Alain Leroy is having a course of treatment in a private hospital because of his problem with alcohol. Although he is constantly distressed, he leaves the hospital and tries to meet good ... See full summary »
A French boarding school run by priests seems to be a haven from World War II until a new student arrives. He becomes the roommate of top student in his class. Rivals at first, the roommates form a bond and share a secret.
This merry farce depicts a satirical view of the French society: Ten-year-old Zazie has to stay two days with her relatives in Paris, so that her mother can spend some time with her lover. ... See full summary »
Charlie Kohler is a piano player in a bar. The waitress Lena is in love with him. One of Charlie's brother, Chico, a crook, takes refuge in the bar because he is chased by two gangsters, ... See full summary »
Celestine, the chambermaid, has new job on the country. The Monteils, who she works for are a group of strange people. The wife is frigid, her husband is always hunting (both animals and ... See full summary »
Florence Carala and her lover Julien Tavernier, an ex - paratrooper want to murder her husband by faking a suicide. But after Julien has killed him and he puts his things in his car, he finds he has forgotten the rope outside the window and he returns to the building to remove it... Written by
Stephan Eichenberg <email@example.com>
Louis Malle shot his lead actress Jeanne Moreau in close-up and natural light and often without make-up. Moreau, an icon of French film, had never been seen like this before, to the extent that lab technicians, reportedly appalled at how unflatteringly she was photographed, refused to process the film. Once they were persuaded to, however, it soon began clear that Malle had captured every nuance of Moreau's performance. See more »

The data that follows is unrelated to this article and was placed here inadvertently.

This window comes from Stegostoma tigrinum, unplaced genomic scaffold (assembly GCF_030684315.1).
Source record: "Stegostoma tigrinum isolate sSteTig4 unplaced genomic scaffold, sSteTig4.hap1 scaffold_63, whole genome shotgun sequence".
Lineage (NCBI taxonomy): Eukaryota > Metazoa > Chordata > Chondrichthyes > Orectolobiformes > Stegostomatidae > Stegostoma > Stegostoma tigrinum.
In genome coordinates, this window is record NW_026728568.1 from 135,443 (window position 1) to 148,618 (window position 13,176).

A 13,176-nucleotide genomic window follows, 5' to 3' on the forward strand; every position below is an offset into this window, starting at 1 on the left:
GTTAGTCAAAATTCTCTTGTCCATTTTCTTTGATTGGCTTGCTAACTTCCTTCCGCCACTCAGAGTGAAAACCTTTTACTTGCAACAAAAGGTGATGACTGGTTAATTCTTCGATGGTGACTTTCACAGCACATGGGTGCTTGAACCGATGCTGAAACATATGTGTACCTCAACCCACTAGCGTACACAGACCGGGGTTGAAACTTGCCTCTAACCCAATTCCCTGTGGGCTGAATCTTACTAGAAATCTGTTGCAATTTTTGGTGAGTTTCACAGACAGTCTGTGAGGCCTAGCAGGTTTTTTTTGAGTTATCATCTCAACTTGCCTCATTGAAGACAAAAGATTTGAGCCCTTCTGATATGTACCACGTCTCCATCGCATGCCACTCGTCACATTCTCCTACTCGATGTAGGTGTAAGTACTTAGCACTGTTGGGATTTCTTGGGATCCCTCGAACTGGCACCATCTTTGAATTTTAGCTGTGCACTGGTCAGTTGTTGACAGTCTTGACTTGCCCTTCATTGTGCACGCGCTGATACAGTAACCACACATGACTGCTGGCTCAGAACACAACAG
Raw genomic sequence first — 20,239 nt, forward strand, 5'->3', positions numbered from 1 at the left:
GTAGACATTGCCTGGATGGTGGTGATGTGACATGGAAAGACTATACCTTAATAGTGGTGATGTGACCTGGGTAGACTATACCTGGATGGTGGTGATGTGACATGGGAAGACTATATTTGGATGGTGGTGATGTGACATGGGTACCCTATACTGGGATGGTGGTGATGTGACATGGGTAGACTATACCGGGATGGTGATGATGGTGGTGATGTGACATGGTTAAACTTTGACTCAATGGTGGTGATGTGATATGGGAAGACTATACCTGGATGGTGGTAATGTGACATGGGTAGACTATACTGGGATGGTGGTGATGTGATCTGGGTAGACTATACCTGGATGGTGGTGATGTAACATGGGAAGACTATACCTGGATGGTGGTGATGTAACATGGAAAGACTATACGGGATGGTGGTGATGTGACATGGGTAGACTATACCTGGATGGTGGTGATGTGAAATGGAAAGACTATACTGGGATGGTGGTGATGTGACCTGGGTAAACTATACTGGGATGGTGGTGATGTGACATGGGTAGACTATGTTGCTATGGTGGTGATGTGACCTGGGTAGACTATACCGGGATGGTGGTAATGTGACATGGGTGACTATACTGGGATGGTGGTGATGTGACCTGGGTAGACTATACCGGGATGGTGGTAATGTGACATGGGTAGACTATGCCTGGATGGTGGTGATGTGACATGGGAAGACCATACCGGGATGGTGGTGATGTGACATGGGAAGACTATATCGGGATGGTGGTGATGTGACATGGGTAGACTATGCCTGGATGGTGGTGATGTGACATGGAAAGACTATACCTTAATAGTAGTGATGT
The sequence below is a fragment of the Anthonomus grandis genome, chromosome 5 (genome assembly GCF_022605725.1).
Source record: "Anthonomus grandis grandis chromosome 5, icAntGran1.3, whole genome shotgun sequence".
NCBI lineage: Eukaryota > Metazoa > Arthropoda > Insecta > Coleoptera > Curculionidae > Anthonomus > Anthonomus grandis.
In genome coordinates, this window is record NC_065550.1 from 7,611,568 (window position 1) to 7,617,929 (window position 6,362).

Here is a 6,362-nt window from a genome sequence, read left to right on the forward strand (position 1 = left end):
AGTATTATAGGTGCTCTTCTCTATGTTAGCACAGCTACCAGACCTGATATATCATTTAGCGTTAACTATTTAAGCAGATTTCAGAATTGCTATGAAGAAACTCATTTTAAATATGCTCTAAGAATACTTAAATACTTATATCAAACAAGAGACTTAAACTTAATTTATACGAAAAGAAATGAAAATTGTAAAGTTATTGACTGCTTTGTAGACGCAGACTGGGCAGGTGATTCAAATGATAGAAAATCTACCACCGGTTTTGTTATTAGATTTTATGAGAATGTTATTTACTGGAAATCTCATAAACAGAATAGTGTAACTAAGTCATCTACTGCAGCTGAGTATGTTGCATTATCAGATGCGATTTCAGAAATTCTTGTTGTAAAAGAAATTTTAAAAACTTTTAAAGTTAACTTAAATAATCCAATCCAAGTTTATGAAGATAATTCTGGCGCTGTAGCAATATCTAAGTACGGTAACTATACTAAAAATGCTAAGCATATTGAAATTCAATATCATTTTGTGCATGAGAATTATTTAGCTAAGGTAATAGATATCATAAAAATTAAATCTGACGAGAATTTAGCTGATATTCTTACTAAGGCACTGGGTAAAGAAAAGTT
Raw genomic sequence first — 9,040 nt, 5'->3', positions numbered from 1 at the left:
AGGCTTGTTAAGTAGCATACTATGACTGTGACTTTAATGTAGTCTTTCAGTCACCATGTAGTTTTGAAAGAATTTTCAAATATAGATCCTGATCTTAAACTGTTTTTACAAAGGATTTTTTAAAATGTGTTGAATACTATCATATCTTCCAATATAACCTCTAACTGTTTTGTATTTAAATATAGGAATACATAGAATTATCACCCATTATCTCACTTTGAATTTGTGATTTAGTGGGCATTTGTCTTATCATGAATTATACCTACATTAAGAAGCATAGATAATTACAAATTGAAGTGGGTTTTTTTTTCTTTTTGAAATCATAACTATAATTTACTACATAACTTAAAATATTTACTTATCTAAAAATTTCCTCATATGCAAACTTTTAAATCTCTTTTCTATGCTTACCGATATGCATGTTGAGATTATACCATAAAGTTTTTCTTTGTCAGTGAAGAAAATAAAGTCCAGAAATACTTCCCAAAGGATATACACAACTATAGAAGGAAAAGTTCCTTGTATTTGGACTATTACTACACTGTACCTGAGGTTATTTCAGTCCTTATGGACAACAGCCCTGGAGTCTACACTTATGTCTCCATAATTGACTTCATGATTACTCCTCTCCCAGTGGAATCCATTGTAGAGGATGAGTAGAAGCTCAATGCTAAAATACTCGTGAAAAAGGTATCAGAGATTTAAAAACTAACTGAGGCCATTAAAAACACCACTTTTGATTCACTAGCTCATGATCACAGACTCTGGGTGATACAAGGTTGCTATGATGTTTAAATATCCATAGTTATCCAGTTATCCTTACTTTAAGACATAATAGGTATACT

Carala's office seems to be at the rear side (south-west) of the building. From the rear side windows it's impossible to see Sacré-Coeur. So it's obviously a picture behind the window. It's also unlikely that there are cats climbing up to the 11th floor. See more »
This film is a master piece. Miles Davis's music is superb. It is an object lesson on the art of combining sound and vision. The tension and the brooding Parisian atmosphere are heightened with cool and poignant playing. It is surprising (to the best of my knowledge) that this is the only complete original film score he produced.
The story of the crime is clever. It has reasonable human motivation and plot, and is steadily revealed. But, it is the study of 'being in the wrong place at the wrong time' that makes this film a classic. The series of chance events that will dramatically effect the characters' lives, give this film a similar feel to 'Run Lola Run' or 'Irreversible', dispute this film's linear structure and age. The dark cinematography is excellent.
I have only had an opportunity to see it once (I only just caught it because BBC4 listed it under its English title), but I would like to see it again.
The soundtrack is widely available, but I can not find the film on DVD or PAL VHS. This film should be available to a wider audience, for me, preferably in French with English subtitles.
P.S. This wonderful film is now available on DVD as part of the Louis Malle Collection: Volume 1. (Updated 11/10/2006.)
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